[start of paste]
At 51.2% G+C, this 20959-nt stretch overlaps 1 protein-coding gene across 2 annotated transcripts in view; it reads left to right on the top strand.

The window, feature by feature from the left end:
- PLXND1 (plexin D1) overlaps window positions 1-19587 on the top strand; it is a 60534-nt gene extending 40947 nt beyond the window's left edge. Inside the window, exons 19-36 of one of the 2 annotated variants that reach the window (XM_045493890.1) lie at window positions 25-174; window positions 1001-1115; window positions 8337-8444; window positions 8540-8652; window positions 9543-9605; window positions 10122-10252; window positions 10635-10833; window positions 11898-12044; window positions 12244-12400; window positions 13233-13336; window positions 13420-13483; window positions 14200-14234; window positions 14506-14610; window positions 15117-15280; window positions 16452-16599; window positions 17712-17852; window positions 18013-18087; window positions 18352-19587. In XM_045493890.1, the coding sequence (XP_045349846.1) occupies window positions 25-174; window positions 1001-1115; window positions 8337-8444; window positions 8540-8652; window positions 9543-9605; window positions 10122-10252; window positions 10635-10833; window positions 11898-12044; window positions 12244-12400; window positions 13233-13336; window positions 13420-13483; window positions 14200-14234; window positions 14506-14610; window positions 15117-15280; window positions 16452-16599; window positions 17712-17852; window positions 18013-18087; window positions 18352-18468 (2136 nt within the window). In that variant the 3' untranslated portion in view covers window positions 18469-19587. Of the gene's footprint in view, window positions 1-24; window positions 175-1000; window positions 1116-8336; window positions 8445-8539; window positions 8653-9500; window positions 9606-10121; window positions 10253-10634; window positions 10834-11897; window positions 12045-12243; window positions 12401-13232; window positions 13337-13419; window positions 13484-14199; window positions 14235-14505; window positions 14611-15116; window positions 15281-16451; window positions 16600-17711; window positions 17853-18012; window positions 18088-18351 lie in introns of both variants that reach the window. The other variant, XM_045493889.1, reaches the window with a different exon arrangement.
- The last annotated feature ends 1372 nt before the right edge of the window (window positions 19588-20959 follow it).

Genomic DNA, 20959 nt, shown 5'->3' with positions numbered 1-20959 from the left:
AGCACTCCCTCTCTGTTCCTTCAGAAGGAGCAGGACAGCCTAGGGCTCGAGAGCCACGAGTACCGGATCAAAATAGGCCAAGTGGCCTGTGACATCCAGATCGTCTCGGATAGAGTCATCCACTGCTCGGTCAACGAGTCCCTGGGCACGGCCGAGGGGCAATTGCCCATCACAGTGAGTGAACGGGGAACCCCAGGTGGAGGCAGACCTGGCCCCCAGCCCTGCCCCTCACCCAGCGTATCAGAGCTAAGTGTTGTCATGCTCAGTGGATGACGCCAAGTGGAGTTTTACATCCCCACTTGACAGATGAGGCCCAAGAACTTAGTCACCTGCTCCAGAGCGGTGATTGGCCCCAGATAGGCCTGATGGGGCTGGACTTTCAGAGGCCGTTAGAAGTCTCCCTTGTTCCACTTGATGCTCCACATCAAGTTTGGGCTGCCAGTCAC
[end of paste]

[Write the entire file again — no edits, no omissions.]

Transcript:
At 51.2% G+C, this 20959-nt stretch overlaps 1 protein-coding gene across 2 annotated transcripts in view; it reads left to right on the top strand.

The window, feature by feature from the left end:
- PLXND1 (plexin D1) overlaps window positions 1-19587 on the top strand; it is a 60534-nt gene extending 40947 nt beyond the window's left edge. Inside the window, exons 19-36 of one of the 2 annotated variants that reach the window (XM_045493890.1) lie at window positions 25-174; window positions 1001-1115; window positions 8337-8444; window positions 8540-8652; window positions 9543-9605; window positions 10122-10252; window positions 10635-10833; window positions 11898-12044; window positions 12244-12400; window positions 13233-13336; window positions 13420-13483; window positions 14200-14234; window positions 14506-14610; window positions 15117-15280; window positions 16452-16599; window positions 17712-17852; window positions 18013-18087; window positions 18352-19587. In XM_045493890.1, the coding sequence (XP_045349846.1) occupies window positions 25-174; window positions 1001-1115; window positions 8337-8444; window positions 8540-8652; window positions 9543-9605; window positions 10122-10252; window positions 10635-10833; window positions 11898-12044; window positions 12244-12400; window positions 13233-13336; window positions 13420-13483; window positions 14200-14234; window positions 14506-14610; window positions 15117-15280; window positions 16452-16599; window positions 17712-17852; window positions 18013-18087; window positions 18352-18468 (2136 nt within the window). In that variant the 3' untranslated portion in view covers window positions 18469-19587. Of the gene's footprint in view, window positions 1-24; window positions 175-1000; window positions 1116-8336; window positions 8445-8539; window positions 8653-9500; window positions 9606-10121; window positions 10253-10634; window positions 10834-11897; window positions 12045-12243; window positions 12401-13232; window positions 13337-13419; window positions 13484-14199; window positions 14235-14505; window positions 14611-15116; window positions 15281-16451; window positions 16600-17711; window positions 17853-18012; window positions 18088-18351 lie in introns of both variants that reach the window. The other variant, XM_045493889.1, reaches the window with a different exon arrangement.
- The last annotated feature ends 1372 nt before the right edge of the window (window positions 19588-20959 follow it).

Genomic DNA, 20959 nt, shown 5'->3' with positions numbered 1-20959 from the left:
AGCACTCCCTCTCTGTTCCTTCAGAAGGAGCAGGACAGCCTAGGGCTCGAGAGCCACGAGTACCGGATCAAAATAGGCCAAGTGGCCTGTGACATCCAGATCGTCTCGGATAGAGTCATCCACTGCTCGGTCAACGAGTCCCTGGGCACGGCCGAGGGGCAATTGCCCATCACAGTGAGTGAACGGGGAACCCCAGGTGGAGGCAGACCTGGCCCCCAGCCCTGCCCCTCACCCAGCGTATCAGAGCTAAGTGTTGTCATGCTCAGTGGATGACGCCAAGTGGAGTTTTACATCCCCACTTGACAGATGAGGCCCAAGAACTTAGTCACCTGCTCCAGAGCGGTGATTGGCCCCAGATAGGCCTGATGGGGCTGGACTTTCAGAGGCCGTTAGAAGTCTCCCTTGTTCCACTTGATGCTCCACATCAAGTTTGGGCTGCCAGTCAC